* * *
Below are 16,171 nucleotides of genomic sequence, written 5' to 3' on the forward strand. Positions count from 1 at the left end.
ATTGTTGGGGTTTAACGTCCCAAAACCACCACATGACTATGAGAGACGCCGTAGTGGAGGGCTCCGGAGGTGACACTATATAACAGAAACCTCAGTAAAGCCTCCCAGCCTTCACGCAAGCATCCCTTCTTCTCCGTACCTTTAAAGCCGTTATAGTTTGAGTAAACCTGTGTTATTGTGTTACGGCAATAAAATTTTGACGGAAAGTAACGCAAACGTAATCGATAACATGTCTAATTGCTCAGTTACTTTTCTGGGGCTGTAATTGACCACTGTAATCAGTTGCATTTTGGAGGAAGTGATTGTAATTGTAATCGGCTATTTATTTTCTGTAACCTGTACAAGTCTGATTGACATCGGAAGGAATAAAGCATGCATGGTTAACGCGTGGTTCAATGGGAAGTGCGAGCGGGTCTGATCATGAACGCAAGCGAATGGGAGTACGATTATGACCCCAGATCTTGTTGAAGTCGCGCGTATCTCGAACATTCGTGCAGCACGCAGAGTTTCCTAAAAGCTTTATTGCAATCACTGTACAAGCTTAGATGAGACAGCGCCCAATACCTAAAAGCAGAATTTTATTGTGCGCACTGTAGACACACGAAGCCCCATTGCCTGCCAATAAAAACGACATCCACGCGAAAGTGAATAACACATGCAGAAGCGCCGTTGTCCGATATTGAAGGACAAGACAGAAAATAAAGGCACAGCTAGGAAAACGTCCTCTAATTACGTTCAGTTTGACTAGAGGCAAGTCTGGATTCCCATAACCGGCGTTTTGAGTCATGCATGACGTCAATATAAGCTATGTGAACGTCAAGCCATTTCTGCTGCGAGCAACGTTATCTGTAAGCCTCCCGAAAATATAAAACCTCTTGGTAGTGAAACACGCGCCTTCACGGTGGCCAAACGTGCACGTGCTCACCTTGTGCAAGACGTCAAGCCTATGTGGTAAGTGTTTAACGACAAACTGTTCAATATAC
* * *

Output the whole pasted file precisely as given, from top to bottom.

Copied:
Below are 16,171 nucleotides of genomic sequence, written 5' to 3' on the forward strand. Positions count from 1 at the left end.
ATTGTTGGGGTTTAACGTCCCAAAACCACCACATGACTATGAGAGACGCCGTAGTGGAGGGCTCCGGAGGTGACACTATATAACAGAAACCTCAGTAAAGCCTCCCAGCCTTCACGCAAGCATCCCTTCTTCTCCGTACCTTTAAAGCCGTTATAGTTTGAGTAAACCTGTGTTATTGTGTTACGGCAATAAAATTTTGACGGAAAGTAACGCAAACGTAATCGATAACATGTCTAATTGCTCAGTTACTTTTCTGGGGCTGTAATTGACCACTGTAATCAGTTGCATTTTGGAGGAAGTGATTGTAATTGTAATCGGCTATTTATTTTCTGTAACCTGTACAAGTCTGATTGACATCGGAAGGAATAAAGCATGCATGGTTAACGCGTGGTTCAATGGGAAGTGCGAGCGGGTCTGATCATGAACGCAAGCGAATGGGAGTACGATTATGACCCCAGATCTTGTTGAAGTCGCGCGTATCTCGAACATTCGTGCAGCACGCAGAGTTTCCTAAAAGCTTTATTGCAATCACTGTACAAGCTTAGATGAGACAGCGCCCAATACCTAAAAGCAGAATTTTATTGTGCGCACTGTAGACACACGAAGCCCCATTGCCTGCCAATAAAAACGACATCCACGCGAAAGTGAATAACACATGCAGAAGCGCCGTTGTCCGATATTGAAGGACAAGACAGAAAATAAAGGCACAGCTAGGAAAACGTCCTCTAATTACGTTCAGTTTGACTAGAGGCAAGTCTGGATTCCCATAACCGGCGTTTTGAGTCATGCATGACGTCAATATAAGCTATGTGAACGTCAAGCCATTTCTGCTGCGAGCAACGTTATCTGTAAGCCTCCCGAAAATATAAAACCTCTTGGTAGTGAAACACGCGCCTTCACGGTGGCCAAACGTGCACGTGCTCACCTTGTGCAAGACGTCAAGCCTATGTGGTAAGTGTTTAACGACAAACTGTTCAATATAC